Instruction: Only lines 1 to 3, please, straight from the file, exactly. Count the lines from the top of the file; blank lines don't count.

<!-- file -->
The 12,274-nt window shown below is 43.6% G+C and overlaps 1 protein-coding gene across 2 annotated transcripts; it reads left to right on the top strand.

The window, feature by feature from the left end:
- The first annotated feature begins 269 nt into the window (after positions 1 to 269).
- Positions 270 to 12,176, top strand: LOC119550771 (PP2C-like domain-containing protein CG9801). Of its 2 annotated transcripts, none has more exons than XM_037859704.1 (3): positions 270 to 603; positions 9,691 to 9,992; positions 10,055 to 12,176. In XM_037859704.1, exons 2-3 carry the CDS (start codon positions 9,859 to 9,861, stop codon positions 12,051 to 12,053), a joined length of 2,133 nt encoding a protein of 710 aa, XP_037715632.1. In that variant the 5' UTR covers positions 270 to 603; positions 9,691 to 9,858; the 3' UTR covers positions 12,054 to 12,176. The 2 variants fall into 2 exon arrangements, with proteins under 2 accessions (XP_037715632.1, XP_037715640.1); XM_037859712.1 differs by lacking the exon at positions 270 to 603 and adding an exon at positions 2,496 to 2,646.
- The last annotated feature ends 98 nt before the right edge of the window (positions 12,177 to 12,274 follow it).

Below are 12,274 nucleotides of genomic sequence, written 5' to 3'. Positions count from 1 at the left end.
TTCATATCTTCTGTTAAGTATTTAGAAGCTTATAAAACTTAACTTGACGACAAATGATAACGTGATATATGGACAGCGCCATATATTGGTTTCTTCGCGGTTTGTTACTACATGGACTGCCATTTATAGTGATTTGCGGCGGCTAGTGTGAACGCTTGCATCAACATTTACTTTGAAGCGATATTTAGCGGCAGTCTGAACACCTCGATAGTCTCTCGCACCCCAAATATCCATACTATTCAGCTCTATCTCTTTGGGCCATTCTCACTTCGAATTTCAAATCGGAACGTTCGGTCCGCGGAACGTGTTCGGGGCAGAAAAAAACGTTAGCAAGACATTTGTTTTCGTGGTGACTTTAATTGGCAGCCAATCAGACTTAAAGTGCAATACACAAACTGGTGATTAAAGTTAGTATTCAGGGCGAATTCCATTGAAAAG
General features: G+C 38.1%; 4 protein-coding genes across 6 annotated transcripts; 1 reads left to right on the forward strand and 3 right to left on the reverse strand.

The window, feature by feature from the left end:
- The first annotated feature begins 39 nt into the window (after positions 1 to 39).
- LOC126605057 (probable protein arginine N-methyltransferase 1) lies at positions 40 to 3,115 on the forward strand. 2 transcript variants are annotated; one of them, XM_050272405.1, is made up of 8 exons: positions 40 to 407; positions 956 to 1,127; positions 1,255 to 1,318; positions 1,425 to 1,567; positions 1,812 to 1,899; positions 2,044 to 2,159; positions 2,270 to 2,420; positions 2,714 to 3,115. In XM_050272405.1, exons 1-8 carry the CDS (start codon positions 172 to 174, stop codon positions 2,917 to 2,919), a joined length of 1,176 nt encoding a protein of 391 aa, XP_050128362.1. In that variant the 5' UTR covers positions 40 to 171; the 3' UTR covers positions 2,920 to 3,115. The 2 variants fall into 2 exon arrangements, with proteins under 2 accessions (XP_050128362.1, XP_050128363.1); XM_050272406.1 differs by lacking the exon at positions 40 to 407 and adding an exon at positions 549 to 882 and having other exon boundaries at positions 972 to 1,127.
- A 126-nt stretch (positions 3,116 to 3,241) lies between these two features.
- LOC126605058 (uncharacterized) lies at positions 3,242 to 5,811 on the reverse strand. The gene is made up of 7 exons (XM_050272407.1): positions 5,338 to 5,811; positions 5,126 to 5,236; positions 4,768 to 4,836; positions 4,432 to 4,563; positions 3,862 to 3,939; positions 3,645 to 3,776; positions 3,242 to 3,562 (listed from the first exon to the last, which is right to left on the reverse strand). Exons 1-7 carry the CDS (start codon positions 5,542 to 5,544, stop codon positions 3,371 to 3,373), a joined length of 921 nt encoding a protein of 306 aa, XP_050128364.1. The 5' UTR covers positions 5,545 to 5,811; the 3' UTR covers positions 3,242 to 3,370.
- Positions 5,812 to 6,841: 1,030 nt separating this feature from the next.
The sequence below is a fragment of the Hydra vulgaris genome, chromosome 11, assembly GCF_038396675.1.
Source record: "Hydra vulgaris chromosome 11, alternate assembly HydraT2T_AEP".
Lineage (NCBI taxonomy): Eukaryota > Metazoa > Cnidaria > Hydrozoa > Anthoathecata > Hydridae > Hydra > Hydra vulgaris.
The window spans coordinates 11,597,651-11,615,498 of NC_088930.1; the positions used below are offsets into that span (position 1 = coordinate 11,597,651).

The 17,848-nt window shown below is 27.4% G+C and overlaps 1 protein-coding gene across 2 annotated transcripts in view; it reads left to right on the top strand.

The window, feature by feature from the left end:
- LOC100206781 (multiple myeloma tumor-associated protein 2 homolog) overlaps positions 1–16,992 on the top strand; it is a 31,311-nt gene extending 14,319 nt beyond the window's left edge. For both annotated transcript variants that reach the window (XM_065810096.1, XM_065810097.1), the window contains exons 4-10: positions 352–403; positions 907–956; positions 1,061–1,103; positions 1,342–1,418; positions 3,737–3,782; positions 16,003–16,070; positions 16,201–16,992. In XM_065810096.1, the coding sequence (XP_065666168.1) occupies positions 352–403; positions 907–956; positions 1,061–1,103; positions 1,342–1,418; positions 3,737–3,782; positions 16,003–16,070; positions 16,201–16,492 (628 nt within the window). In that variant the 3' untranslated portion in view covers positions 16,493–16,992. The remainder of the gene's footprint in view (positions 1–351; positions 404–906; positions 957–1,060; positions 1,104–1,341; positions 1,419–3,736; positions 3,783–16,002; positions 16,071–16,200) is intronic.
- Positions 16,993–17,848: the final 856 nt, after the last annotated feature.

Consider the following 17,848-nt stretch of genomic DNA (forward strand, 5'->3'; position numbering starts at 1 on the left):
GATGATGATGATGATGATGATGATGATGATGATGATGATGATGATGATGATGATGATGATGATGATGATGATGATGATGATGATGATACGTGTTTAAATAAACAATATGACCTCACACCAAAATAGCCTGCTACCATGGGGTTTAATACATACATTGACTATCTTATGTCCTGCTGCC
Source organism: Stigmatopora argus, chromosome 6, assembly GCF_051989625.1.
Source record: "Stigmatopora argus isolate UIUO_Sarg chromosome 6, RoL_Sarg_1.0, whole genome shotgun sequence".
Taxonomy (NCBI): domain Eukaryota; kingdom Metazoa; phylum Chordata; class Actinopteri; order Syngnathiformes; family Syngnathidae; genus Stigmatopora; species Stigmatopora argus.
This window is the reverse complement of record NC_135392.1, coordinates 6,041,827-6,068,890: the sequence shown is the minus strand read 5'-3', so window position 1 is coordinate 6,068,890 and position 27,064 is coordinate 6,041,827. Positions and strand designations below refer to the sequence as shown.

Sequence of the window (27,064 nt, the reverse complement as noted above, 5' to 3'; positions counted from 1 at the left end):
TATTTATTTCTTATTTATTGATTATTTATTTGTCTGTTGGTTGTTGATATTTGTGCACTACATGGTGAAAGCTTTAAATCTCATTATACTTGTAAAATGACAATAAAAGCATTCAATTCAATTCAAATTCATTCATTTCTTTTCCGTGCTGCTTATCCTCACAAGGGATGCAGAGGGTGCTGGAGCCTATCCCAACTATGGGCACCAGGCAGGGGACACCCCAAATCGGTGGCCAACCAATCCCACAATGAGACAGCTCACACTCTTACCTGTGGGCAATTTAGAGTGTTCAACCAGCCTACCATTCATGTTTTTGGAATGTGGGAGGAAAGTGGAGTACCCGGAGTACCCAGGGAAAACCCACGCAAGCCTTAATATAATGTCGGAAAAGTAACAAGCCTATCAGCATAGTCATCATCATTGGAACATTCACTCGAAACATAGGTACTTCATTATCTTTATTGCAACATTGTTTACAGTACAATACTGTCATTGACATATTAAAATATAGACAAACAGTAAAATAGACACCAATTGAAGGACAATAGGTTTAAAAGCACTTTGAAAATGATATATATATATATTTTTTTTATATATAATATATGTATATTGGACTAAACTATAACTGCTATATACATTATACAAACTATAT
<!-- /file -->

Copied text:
The 12,274-nt window shown below is 43.6% G+C and overlaps 1 protein-coding gene across 2 annotated transcripts; it reads left to right on the top strand.

The window, feature by feature from the left end:
- The first annotated feature begins 269 nt into the window (after positions 1 to 269).